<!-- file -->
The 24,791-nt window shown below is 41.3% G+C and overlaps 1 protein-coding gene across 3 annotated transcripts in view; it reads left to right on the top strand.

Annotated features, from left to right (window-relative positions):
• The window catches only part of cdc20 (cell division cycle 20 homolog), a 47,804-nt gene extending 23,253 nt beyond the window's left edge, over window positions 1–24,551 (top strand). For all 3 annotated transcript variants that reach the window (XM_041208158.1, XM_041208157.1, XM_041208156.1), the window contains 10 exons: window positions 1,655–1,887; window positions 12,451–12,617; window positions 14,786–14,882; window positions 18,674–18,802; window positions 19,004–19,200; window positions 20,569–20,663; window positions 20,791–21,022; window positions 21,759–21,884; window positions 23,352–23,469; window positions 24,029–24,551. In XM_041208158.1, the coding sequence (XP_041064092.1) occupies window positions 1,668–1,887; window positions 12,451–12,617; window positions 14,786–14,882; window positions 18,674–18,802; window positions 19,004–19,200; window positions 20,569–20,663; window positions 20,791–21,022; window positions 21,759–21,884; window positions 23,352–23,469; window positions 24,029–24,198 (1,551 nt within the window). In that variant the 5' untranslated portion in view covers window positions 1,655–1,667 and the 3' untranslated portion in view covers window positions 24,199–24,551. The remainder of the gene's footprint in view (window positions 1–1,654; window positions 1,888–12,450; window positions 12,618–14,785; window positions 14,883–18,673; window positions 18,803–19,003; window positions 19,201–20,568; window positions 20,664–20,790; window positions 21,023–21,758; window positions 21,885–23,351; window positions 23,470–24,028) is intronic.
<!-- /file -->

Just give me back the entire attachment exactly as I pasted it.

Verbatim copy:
The 24,791-nt window shown below is 41.3% G+C and overlaps 1 protein-coding gene across 3 annotated transcripts in view; it reads left to right on the top strand.

Annotated features, from left to right (window-relative positions):
• The window catches only part of cdc20 (cell division cycle 20 homolog), a 47,804-nt gene extending 23,253 nt beyond the window's left edge, over window positions 1–24,551 (top strand). For all 3 annotated transcript variants that reach the window (XM_041208158.1, XM_041208157.1, XM_041208156.1), the window contains 10 exons: window positions 1,655–1,887; window positions 12,451–12,617; window positions 14,786–14,882; window positions 18,674–18,802; window positions 19,004–19,200; window positions 20,569–20,663; window positions 20,791–21,022; window positions 21,759–21,884; window positions 23,352–23,469; window positions 24,029–24,551. In XM_041208158.1, the coding sequence (XP_041064092.1) occupies window positions 1,668–1,887; window positions 12,451–12,617; window positions 14,786–14,882; window positions 18,674–18,802; window positions 19,004–19,200; window positions 20,569–20,663; window positions 20,791–21,022; window positions 21,759–21,884; window positions 23,352–23,469; window positions 24,029–24,198 (1,551 nt within the window). In that variant the 5' untranslated portion in view covers window positions 1,655–1,667 and the 3' untranslated portion in view covers window positions 24,199–24,551. The remainder of the gene's footprint in view (window positions 1–1,654; window positions 1,888–12,450; window positions 12,618–14,785; window positions 14,883–18,673; window positions 18,803–19,003; window positions 19,201–20,568; window positions 20,664–20,790; window positions 21,023–21,758; window positions 21,885–23,351; window positions 23,470–24,028) is intronic.